Category Archives: Distributional Economics

Census Income Statistics

Keywords: Distributional Economics; Maori; Statistics;  The following summarises the income statistics used in the Listener economics columns of the March 11 & 25, and April 7.  The data is derived directly from the official Population Census for the relevant years. As the column details, it is reported income including social security benefits, before tax and…
Continue reading this entry »

Notes Towards the Distributional Consequences Of Policy Changes

This is a simplified version of a paper to the Joint Conference between the Social Welfare Research Centre of the University of New South Wales and the New Zealand Planning Council, 10-11 November 1988, published in the Proceedings edited by Peter Saunders and Adam Jamrozik, as SWRC Report No 78, September 1989. This version was…
Continue reading this entry »

What Does the 2004 Living Standards Report Tell Us?

This was submitted to, posted 3 August, 2006.  Keywords: Distributional Economics; Social Policy; Statistics;  The New Zealand Living Standards 2004 report depends entirely upon its “Economic Living Standards Index” (ELSI), first used in the previous (2000) report. At that time I expressed reservations about the index. Many have not been addressed. What I do…
Continue reading this entry »

Health Status and Income Inequality

This version was revised in March 2006.

Keywords: Distributional Economics; Health;

Introduction and Summary

This paper brings together some recent research about the relationship between health status and income inequality. It focuses upon a set of propositions which challenge the conventional wisdom. They are:

1. That in a rich country poverty – low material standard of living – probably does not directly impact on health, but does indirectly through stress which income differences generate.

2. The increase in household inequality in the period of the late 1980s and early 1990s was more due to changes in tax, benefit, and government spending policies than it was due to market liberalisation. However, the market liberalisation increased stress on New Zealanders.

3. There is some evidence that income inequality may be increasing, due to factors such as globalisation and technological change.

4. The most common poor New Zealand household is a couple with children who are of Pakeha ethnicity, who own their home (usually with a mortgage), and who depend upon wages for their main income. There are other groups who have higher incidence of poverty, but because they are smaller they do not involve as many people. This means that effective poverty eradication involves working on a broad front rather than targeting minority groups.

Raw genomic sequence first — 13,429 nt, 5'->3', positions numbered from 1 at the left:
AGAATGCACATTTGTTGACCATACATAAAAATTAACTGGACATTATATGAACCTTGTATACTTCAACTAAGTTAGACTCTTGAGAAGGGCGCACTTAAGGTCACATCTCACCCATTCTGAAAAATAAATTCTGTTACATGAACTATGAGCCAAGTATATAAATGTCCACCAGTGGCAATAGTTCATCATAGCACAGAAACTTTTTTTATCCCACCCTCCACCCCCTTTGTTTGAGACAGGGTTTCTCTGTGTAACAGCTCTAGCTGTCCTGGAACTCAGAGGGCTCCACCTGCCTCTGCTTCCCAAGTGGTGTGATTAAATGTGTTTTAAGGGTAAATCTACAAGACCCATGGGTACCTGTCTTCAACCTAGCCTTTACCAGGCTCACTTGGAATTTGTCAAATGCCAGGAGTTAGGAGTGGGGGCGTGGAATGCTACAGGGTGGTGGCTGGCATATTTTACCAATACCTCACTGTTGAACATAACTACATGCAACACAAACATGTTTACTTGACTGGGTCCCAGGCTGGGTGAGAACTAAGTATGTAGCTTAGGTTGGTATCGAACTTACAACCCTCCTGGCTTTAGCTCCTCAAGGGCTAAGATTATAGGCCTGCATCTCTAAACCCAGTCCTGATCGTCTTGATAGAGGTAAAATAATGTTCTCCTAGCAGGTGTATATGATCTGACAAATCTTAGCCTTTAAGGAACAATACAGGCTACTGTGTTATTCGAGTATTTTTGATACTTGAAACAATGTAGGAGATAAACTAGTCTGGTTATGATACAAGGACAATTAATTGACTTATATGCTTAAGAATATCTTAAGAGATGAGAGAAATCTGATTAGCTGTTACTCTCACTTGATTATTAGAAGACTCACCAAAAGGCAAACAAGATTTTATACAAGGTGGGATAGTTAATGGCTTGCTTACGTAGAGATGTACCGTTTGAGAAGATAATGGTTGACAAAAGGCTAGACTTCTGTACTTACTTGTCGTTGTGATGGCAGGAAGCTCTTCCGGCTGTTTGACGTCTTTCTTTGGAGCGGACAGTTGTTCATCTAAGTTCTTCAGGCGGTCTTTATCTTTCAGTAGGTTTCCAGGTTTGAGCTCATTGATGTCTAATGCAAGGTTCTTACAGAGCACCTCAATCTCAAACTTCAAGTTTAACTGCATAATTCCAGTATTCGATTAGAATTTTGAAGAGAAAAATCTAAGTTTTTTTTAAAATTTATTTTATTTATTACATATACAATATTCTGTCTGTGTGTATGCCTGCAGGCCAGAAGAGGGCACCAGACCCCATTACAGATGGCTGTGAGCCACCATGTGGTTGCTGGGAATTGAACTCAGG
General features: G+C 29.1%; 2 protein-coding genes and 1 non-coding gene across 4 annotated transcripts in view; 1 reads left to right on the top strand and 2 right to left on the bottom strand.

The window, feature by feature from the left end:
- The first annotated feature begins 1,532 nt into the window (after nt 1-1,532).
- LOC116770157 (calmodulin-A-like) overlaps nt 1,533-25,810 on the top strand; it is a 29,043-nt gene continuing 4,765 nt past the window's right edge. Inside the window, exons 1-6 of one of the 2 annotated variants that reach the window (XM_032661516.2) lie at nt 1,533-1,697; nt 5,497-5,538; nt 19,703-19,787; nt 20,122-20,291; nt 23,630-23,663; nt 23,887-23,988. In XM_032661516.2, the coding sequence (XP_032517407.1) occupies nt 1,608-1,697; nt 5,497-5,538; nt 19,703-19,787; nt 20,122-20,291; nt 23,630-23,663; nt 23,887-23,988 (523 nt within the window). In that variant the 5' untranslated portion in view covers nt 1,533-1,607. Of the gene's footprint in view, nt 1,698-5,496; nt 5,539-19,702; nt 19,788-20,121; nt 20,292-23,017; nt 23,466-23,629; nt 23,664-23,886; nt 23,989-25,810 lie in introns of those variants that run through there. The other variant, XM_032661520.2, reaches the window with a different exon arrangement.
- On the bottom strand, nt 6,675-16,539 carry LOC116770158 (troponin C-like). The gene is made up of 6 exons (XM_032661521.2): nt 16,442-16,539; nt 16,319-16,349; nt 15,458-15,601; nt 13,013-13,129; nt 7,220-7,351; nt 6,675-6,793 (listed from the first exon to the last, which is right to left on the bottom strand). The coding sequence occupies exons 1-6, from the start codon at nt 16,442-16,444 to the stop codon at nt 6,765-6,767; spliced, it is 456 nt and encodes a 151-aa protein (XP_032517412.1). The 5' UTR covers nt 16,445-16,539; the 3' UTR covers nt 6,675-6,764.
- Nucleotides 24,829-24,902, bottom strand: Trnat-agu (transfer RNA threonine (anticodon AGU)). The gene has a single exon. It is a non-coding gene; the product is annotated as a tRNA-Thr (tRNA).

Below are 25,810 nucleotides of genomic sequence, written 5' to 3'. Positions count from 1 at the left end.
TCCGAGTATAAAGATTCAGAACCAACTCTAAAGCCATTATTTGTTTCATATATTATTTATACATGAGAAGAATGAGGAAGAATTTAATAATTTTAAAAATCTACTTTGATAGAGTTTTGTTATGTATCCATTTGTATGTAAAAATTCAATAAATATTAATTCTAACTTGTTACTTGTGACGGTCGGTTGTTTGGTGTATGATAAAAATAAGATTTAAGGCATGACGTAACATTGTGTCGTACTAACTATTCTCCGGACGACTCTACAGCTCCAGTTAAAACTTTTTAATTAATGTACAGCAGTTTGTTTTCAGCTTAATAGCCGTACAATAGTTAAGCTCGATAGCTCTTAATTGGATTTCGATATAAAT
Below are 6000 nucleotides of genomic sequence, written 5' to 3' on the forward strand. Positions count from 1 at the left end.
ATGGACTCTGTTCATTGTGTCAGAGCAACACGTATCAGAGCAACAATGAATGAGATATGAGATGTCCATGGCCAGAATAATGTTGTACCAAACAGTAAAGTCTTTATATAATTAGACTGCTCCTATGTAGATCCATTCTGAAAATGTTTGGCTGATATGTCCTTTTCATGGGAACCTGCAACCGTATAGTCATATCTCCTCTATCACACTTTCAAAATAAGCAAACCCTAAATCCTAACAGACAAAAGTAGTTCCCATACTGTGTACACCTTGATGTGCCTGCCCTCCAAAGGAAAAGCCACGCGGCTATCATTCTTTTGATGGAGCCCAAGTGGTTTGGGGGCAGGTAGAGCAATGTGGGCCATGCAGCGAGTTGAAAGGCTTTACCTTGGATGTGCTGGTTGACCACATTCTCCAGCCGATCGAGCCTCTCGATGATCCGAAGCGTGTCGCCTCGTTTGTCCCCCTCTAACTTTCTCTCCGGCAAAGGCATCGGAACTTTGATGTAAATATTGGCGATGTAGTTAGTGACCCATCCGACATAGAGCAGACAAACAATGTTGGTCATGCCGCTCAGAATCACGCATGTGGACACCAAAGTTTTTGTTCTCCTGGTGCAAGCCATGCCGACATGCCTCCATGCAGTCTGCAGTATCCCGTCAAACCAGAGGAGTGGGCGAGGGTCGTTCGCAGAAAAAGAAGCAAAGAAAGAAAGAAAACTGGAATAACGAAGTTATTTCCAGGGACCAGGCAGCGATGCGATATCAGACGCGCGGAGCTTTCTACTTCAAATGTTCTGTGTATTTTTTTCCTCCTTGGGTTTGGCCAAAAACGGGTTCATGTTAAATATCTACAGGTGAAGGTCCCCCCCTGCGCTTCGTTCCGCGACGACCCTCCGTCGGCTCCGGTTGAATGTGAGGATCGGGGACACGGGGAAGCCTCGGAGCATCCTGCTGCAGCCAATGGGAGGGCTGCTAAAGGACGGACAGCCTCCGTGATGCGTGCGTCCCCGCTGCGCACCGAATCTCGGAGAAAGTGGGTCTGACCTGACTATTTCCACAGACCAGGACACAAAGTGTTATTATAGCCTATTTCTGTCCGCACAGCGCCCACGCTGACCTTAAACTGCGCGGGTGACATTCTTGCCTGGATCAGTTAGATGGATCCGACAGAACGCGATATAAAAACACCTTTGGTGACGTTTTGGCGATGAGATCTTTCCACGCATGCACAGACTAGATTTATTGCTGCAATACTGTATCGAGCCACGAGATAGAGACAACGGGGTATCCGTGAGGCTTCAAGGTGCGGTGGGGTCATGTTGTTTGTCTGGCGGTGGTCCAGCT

5. Illness does not correlate well with income, unless age is controlled for. The sick in New Zealand are the elderly, although the paper goes on to argue that policies aiming to reduce poor health in the long term need to target those with low incomes and low in the socioeconomic status hierarchy.

Rabin’s Law

Someone (almost) always suffers when a new policy improves the lot of others.

Listener: 27 August, 2005.

Keywords: History of Ideas, Methodology & Philosophy;

Matthew Rabin is a wonderfully eccentric economist. His University of California at Berkeley website is littered with jokes. But his research on how we behave economically is some of the most interesting being done today, promising the 42-year-old a deserved economics prize in honour of Alfred Nobel.

The Econometrics Of Household Equivalence Scales

Paper to the Wellington Statistics Group (WSG), 11 February, 2004.

Keywords: Distributional Economics; Statistics;

1. Claudio Michelini
2. Household Equivalence Scales
3. Characterising Equivalence Scales
4. Available Scales
5. Which Scale Should We Use?
6. Which Scale Do We Use?
7. A Simple Econometric Procedure
8. The Michelini Scale
9. Conclusion

Distributional Economics: Index

Research (Indexes)

The Economic and Health Status of Households Project (Index)
Household Equivalence Scales (Index)

Research (Articles)

Beware the Median (May 2002)
Income Distribution and Equity (August 1999)
What Has Happened in New Zealand to Income Distribution and Poverty Levels (July 1999)
Globalization and A Welfare StateChapter 3: The Progress of Poverty & Chapter 7: Thinking Systematically About Poverty (December 1997)
Income Distribution: Part I and Income Distribution: Part II (January 1996)
Poverty in New Zealand – 1981 to 1993 (November 1995)
The Fallacy of the Equity vs Efficiency Tradeoff. (June 1995)
Properly Assessing Income Adequacy in New Zealand (January 1995)
There are a number of earlier research papers, notably Income Distribution in New Zealand 1983 (Book not on website).

Other Relevant Pages concerned with the policy implications

Family Policy (Index)
Globalization and A Welfare State (Index)
The Commercialisation of New Zealand Chapter 3 ‘The Abandoning of Equity’ (July 1997)

Listener Columns (Miscellaneous)

Closing the Gaps: Policy Or Slogan? (November 2000)
In the Midst of Plenty (December 1985)

The Economic and Health Status Of Households Project (Index)

Keywords: Distributional Economics; Health; Statistics; Social Policy

This is a project by Suzie Ballatyne and myself based on the Household Survey, which enabled us to look at some of the relationships between health and economic status.

Executive Summary

A preliminary account of the research program is
Economic Status and Health Status Project

Two papers which report some of the findings are
Validation and the Health and Household Economy Project
Who Goes to the Doctor?

The final report, The Economic and Health Status of Households is available on request. Its Executive Summary is on this website, and so is Chapter 6,
Choosing Household Equivalence Indexes

Index of Distributional Economics
Index of Household Equivalence Scales

Validation and the Health and Household Economy Project

Paper to the Wellington Health Economists Group, Thursday 29 November, 2002.(1)

Keywords: Distributional Economics; Health; History of Ideas, Methodology & Philosophy; Statistics;